The construction site of 2050 will be human-free according to Balfour Beatty – a leading multinational infrastructure group with over 20K employees and with capabilities in construction services, support services and infrastructure investments.
Balfour Beatty is predicting that the construction site will become a hands-off operation in the next 30 years — at least where humans are concerned. The details of these predictions are outlined in its June 2017 paper, “Innovation 2050: A Digital Future for the Infrastructure Industry” (PDF), that construction sites will be human-free by that year – and being less risk-averse.
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Balfour Beatty’s Construction Industry Ten Predictions for 2050
- The industry will become increasingly focused on innovation and both contractors and customers will become less risk-averse.
- The shape and offer of the infrastructure industry will change significantly, with new business models, products and services.
- Infrastructure will move on from concrete and steel to include new materials which respond to their surroundings.
- New jobs and industries will be created – and some will disappear, especially low or zero skill roles and those relying on repetition of tasks.
- Thinking only about design and construction will become an outdated concept as infrastructure becomes multi-functional.
- Robots will become more prevalent in construction.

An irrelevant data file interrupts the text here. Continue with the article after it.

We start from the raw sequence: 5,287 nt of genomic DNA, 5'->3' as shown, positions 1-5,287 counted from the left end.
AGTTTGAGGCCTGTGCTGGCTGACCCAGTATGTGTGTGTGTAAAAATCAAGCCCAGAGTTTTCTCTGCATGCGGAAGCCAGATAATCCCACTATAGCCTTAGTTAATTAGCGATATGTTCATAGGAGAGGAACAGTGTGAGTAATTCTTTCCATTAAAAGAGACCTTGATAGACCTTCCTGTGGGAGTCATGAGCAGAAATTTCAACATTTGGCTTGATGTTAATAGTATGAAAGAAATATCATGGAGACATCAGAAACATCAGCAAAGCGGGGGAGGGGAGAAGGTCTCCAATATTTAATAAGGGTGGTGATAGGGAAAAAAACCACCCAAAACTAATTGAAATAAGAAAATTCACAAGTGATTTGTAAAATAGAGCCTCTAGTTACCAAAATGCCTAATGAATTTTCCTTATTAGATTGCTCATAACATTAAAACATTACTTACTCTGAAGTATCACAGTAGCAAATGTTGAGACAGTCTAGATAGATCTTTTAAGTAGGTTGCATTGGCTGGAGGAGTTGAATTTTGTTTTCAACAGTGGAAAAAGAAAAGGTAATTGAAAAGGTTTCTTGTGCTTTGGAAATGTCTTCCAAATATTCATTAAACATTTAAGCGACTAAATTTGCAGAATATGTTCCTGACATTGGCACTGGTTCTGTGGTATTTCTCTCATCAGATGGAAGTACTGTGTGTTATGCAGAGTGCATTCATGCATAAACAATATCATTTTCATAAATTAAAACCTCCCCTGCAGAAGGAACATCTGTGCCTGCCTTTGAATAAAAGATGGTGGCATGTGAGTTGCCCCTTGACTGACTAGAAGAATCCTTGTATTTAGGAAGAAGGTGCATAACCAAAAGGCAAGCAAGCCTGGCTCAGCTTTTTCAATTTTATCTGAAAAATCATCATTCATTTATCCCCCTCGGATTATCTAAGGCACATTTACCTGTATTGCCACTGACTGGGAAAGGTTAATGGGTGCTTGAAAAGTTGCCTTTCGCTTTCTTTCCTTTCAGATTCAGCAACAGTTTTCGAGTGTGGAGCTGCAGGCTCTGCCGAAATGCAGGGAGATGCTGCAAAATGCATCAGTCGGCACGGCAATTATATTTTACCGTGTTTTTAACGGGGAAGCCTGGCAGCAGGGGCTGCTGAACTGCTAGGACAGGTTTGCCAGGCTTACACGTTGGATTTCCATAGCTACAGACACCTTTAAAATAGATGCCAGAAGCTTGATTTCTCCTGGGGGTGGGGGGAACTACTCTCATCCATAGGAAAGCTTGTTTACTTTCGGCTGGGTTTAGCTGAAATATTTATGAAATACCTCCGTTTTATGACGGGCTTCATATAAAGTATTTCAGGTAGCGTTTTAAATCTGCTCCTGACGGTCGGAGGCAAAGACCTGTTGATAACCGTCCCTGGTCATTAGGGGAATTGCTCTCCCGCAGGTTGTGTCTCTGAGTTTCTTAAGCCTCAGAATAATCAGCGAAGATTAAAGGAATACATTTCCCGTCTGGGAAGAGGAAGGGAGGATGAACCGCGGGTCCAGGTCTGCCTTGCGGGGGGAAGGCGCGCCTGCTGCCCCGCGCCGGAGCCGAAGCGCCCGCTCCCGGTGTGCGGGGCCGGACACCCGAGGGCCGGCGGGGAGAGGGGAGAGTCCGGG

- Construction will get faster, using 3D and 4D printing, and self-transforming objects which
- New, disruptive ideas will emerge, for making mass transit faster, safer and less damaging to the environment.
- We will increasingly use more wearable technology such as exoskeletons.
- Direct neural control over devices and vehicles will be accessible to the industry.
Video Brief: Balfour Beatty – Innovation 2050
Conclusion About the Future of the Construction Industry
In their conclusion, Balfour Beatty says that infrastructure and construction industry has not yet seen the same rate of transformation as some other industries, but that is beginning to change. Likewise, “Big data” will facilitate more evidence-based decisions and a better customer understanding, while new technologies will enable us to deliver faster, better and safer.
Furthermore, the rapid pace of digital change will redefine infrastructure and construction and the industry will need to anticipate that change and adapt quickly.
But more importantly for the construction worker, the industry will become more innovative and thus less risk-averse – resulting in less worker injuries and deaths.